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Hydrate and Energize: 10 Foods for Summer Health

Hydrate and Energize: 10 Foods for Summer Health

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Keeping fit and active is easy when you incorporate these healthy foods into your diet

Foods high in water content are great at hydrating you and cooling you down while out in the sun.

Summer is full of hiking trails, days spent by the sea, and plenty of outdoor activities that make hydrating and eating right necessary. Keeping fit and active is easy when you incorporate these healthy foods into your diet. Not only will you feel more energetic and hydrated, but you’ll be ready to take part in all of summer’s activities.

Click here to see the Hydrate and Energize: 10 Foods for Summer Health (Slideshow)

Foods high in water content are great at hydrating you and cooling you down while out in the sun. Foods like lettuce, citrus, and other summer fruits and vegetables hydrate us and lower our body temperature to stay cool. The high water content can thin the blood and assist your body in releasing heat.

There are several foods to help you cut down on calories and still feel full while giving you energy for summer activities. Cut back on heavy pastas and rice bowls, and chow down on a helping of quinoa instead, for example. Quinoa feels like a starch and fills you up like one, but is actually gluten-free and high in protein.

So, load up on these foods and hit the trails or the beach. Not only do some of these foods give you more energy, but they hydrate you as well for hot summer days.


Snack on a bowl of oatmeal before a hike or run. The oatmeal will hold you over until the end, but won’t weigh you down with carb overload.


These green fruits are full of magnesium and potassium, which helps your muscles function. Plus, it’s a nutrient-dense food, which means it will sustain you well through all your outdoor activities.

Emily Jacobs is the Recipe editor at The Daily Meal. Follow her on Twitter @EmilyRecipes.

This story was originally published on July 1, 2014.

The 10 Best Foods to Boost Your Hydration (and How to Eat Them)

I’ve recently come to the realization that when I’m feeling sluggish and tired, it’s often because I’m actually dehydrated. It usually happens around that 2 pm slump at work, when I’ve forgotten to refill my water bottle and reach for a coffee instead.

Did you know that when you feel thirsty, you’ve already lost 1-2% of your body fluid, which makes you lethargic? In fact, dehydration can lower blood volume, meaning you don’t get as much blood to your brain and your heart has to pump harder.

Okay, science class dismissed, and now the real question is: What else can we do about it besides drinking more water?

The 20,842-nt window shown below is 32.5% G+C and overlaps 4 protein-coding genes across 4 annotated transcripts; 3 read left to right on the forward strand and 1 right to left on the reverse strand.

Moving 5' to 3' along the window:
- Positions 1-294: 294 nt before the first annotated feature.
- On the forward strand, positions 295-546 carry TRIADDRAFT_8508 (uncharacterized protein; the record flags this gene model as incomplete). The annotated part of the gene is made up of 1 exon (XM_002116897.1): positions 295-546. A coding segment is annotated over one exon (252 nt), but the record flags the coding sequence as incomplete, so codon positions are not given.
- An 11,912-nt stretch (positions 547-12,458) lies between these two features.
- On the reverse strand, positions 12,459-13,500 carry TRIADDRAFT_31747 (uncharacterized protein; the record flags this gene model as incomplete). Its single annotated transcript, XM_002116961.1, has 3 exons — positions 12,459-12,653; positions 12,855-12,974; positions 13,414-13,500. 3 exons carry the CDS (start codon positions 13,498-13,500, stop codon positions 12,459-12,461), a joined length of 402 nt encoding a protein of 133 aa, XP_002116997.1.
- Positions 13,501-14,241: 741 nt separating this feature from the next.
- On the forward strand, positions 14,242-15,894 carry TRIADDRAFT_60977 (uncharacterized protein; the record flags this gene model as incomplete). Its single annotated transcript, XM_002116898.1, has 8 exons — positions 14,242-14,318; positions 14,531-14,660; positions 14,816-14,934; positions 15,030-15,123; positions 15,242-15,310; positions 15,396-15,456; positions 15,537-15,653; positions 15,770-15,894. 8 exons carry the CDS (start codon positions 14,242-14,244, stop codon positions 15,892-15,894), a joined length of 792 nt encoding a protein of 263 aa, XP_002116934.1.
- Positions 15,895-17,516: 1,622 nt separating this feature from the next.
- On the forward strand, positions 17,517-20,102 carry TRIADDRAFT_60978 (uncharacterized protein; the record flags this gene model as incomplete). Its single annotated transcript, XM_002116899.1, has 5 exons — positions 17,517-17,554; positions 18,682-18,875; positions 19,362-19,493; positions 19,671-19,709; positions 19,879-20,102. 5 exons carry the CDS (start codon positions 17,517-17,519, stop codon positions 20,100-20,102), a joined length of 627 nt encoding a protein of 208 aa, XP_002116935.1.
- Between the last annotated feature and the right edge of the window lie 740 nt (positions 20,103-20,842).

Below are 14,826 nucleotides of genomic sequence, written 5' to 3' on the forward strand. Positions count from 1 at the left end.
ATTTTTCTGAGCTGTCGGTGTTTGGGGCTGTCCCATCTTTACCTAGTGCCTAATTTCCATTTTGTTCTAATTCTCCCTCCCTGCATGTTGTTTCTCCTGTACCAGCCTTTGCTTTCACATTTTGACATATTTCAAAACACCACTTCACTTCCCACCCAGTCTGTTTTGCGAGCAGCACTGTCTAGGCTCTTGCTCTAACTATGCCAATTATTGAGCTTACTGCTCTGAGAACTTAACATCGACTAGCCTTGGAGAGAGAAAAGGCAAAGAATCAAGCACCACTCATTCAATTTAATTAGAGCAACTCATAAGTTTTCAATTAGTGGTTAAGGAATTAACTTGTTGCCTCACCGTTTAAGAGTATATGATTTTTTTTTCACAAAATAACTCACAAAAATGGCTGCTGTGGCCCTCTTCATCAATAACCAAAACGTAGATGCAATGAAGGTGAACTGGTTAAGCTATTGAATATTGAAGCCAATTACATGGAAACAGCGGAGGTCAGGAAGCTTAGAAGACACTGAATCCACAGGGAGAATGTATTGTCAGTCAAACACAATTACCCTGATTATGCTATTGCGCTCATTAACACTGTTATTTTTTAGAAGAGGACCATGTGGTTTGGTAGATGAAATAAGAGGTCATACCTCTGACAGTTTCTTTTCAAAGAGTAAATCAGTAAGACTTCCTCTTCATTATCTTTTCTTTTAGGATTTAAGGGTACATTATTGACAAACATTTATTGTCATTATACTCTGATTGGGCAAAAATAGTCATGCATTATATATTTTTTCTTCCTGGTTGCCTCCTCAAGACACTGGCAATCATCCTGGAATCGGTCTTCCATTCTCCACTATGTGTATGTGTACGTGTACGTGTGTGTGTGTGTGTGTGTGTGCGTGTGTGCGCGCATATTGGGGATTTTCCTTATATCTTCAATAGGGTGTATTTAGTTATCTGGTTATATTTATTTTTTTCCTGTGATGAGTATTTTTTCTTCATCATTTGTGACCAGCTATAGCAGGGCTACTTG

Since I for one find snacking to be more fun sometimes, I’m really interested in which fruits and vegetables do double duty in giving our bodies major doses of nutrition and hydration.

Scroll on for the 10 best hydrating foods and our favorite recipes for using them. Hint: these all have the bonus quality of being low-calorie because, well, water.

Why change your skin care routine for the summer?

For me living in the Midwest means there is a drastic change in the climate from one season to the next.

As the summer heats up I watch everything outside starts to sizzle and wilt between the warm temperatures and humidity. It feels like my skin could do that same thing if I didn’t change my skin care routine.

Each season requires our skin to be nourished in a different way. Much like, changing the foods we eat to what’s in the season to benefit our health. So here are five natural steps you can make to adapt your skin to summer.

Green Juice

We're not talking apple juice spiked with a hint of greens, but rather, veggie-centric juices that are lower in sugar and high in vital nutrients. "I like taking green juices with me to the beach, like Evolution Fresh. They're an alternate source of hydration and rich in nutrients. I would definitely look at the label, however. Mostly green juices will have less sugar content as a general rule. For instance, I would choose one like Essential Greens from Evolution Fresh," says Isabel Smith, MS RD CDN, founder of Isabel Smith Nutrition. Bonus points if you can find one with ginger and lemon, which work to ease digestion and flush out your system, which can help reduce bloating.


Peaches. (Photo: David Kadlubowski/

Summer or not, you should always reach for seasonal produce first. Why? Seasonal fruits and vegetables dish up what the season craves. In the summer, peaches fit the coolant bill (whereas tubers and winter squashes warm us like space heaters in the winter).

At just 35-50 calories each, fresh peaches are crammed with vitamins A and C, riboflavin and potassium, essential nutrients for maintaining healthy skin and body. And take note: Dried peaches help regulate the body’s production of heat. For a sensational peach dessert, try my Strawberry Peach Sherbet recipe .

The Best Yogic Recipes for June